Accordingly, a need exists for an improved integrated and cooperative healthcare system capable of encouraging physician based innovation while maintaining the necessary statutory distance between the physician and the actual distribution of medical devices.

SUMMARY OF THE INVENTION

The present invention is broadly directed to a system for integrating the provision of healthcare services between medical equipment and service providers and physicians under an umbrella cooperative organization to reduce costs across the entire healthcare chain, facilitate the propagation of new medical technologies, and generate a dividend for physicians.

In one embodiment, the system includes a centralized management entity which is supported by a collective group of physicians that has agreements with at least one medical device or services companies such that sales services are provided by the management entity and compensation rebates or discounts are provided to the management entity by the participating products or services providers when specified goods and services are utilized by a member of the physician collective group. In such an embodiment, the management entity passes the net revenues after management expenses along to the physicians' group as a dividend such that additional income is realized by the physicians.

In another embodiment, the cooperative management entity coordinates the intellectual property rights between the physicians and providers such that the providers can operate without negotiating individual patent, trademark, or copyright agreements with each physician.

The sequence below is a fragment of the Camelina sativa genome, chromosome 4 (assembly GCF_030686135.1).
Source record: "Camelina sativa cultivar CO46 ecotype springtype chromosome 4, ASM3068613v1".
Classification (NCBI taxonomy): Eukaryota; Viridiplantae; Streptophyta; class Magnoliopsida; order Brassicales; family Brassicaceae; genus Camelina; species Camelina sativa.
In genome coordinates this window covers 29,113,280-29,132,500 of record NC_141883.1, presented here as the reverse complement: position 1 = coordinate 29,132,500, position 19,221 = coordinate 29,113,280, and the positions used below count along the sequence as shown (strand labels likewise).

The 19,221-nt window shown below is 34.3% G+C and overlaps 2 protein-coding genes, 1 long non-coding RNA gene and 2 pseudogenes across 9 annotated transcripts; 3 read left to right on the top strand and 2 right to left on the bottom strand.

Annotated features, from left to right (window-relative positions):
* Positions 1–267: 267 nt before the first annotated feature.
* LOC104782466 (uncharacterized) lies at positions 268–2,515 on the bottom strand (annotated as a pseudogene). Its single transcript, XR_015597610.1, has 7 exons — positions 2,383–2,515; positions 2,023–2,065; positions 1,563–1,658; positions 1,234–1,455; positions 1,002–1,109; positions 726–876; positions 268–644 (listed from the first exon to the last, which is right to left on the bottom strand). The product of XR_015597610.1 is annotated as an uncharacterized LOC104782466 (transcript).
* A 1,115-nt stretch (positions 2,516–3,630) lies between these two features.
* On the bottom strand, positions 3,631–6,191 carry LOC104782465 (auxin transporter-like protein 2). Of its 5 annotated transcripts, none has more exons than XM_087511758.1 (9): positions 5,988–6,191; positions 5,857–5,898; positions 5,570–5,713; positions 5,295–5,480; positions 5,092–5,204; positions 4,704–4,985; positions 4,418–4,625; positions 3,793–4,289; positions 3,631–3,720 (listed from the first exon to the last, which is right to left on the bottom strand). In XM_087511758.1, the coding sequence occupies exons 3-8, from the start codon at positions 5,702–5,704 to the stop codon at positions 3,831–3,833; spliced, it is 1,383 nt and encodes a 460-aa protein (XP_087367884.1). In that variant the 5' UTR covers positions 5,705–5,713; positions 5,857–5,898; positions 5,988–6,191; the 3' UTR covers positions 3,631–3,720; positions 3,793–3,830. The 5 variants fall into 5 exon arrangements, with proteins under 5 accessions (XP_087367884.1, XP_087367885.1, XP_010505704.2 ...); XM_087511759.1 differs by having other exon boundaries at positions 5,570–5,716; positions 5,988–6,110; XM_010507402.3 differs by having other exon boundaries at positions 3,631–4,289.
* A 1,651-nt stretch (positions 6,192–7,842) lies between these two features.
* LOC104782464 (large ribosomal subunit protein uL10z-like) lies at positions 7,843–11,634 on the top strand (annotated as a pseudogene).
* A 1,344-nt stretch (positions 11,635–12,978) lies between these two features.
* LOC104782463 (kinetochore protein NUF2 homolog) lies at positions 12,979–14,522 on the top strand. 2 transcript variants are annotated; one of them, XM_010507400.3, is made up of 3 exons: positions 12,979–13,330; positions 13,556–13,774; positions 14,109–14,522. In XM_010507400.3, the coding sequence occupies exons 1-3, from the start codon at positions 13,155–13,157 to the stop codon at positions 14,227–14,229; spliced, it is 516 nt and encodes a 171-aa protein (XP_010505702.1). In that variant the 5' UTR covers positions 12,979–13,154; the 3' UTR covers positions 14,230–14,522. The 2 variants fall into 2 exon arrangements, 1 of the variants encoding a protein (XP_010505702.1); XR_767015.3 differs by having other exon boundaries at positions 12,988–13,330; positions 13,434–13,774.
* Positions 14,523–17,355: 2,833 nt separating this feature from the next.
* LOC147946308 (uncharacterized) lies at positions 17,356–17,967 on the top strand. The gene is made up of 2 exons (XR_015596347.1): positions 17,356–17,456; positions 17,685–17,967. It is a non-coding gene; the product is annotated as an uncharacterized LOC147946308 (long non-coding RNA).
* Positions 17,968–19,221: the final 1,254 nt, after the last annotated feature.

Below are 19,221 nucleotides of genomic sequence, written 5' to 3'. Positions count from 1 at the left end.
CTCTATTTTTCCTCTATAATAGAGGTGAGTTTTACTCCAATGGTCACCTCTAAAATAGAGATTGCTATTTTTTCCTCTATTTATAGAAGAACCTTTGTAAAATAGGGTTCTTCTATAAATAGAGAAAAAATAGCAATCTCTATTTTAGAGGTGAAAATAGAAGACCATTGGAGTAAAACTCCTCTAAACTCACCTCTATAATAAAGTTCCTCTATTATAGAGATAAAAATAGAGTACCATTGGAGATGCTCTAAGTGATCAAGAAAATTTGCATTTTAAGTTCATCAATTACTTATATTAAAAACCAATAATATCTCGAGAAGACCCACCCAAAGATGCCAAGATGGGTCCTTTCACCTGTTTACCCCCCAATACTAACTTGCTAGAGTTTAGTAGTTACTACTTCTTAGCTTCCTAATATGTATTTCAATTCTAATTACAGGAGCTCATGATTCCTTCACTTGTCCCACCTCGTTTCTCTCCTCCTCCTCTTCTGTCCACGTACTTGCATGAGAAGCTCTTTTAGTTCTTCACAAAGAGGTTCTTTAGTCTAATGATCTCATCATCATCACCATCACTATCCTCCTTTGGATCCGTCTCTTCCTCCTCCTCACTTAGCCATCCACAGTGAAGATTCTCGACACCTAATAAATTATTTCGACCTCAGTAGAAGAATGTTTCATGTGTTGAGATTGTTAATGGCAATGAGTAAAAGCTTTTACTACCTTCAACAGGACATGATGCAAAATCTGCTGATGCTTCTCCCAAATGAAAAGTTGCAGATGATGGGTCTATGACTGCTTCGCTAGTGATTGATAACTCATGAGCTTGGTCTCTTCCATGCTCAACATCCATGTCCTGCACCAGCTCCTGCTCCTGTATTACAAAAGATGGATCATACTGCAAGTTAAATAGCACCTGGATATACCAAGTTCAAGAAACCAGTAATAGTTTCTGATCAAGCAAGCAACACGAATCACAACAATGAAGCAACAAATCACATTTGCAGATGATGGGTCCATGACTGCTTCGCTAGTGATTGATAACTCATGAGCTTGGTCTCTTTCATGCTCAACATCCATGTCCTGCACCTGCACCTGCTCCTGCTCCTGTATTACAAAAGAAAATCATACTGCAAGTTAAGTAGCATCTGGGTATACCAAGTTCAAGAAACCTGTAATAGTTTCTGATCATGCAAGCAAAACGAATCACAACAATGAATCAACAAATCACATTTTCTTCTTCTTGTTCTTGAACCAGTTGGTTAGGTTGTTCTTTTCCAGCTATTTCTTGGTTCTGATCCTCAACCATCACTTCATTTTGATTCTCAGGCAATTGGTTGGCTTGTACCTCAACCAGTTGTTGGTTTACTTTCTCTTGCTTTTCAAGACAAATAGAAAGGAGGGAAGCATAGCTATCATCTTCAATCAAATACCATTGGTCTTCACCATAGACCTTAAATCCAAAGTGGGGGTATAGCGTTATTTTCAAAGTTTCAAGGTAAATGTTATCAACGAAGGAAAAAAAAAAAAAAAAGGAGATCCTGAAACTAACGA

In still another embodiment, the goods providers provide medical instruments or devices, such as orthopedic products, operating room materials, orthobiological material, or rehabilitation equipment to physicians of the group.

In yet another embodiment, the goods providers provide medications to physicians of the group.

In still yet another embodiment, the service providers provide malpractice insurance, office management, or consultation services to physicians of the group.

In still yet another embodiment, the management entity will contract and supervise clinical trials and research of medical devices and pharmacological materials with the physician group.

In still yet another embodiment the management entity will provide consultation services with hospitals, health plans concerning cost-containment and price savings.

BRIEF DESCRIPTION OF THE DRAWINGS

These and other features and advantages of the present invention will be better understood by reference to the following detailed description when considered in conjunction with the accompanying drawing wherein:

FIG. 1 provides a flowchart of an integrated healthcare management system in accordance with the current invention.

FIG. 2 provides a flowchart of the steps of operation of an integrated healthcare management system in accordance with the current invention.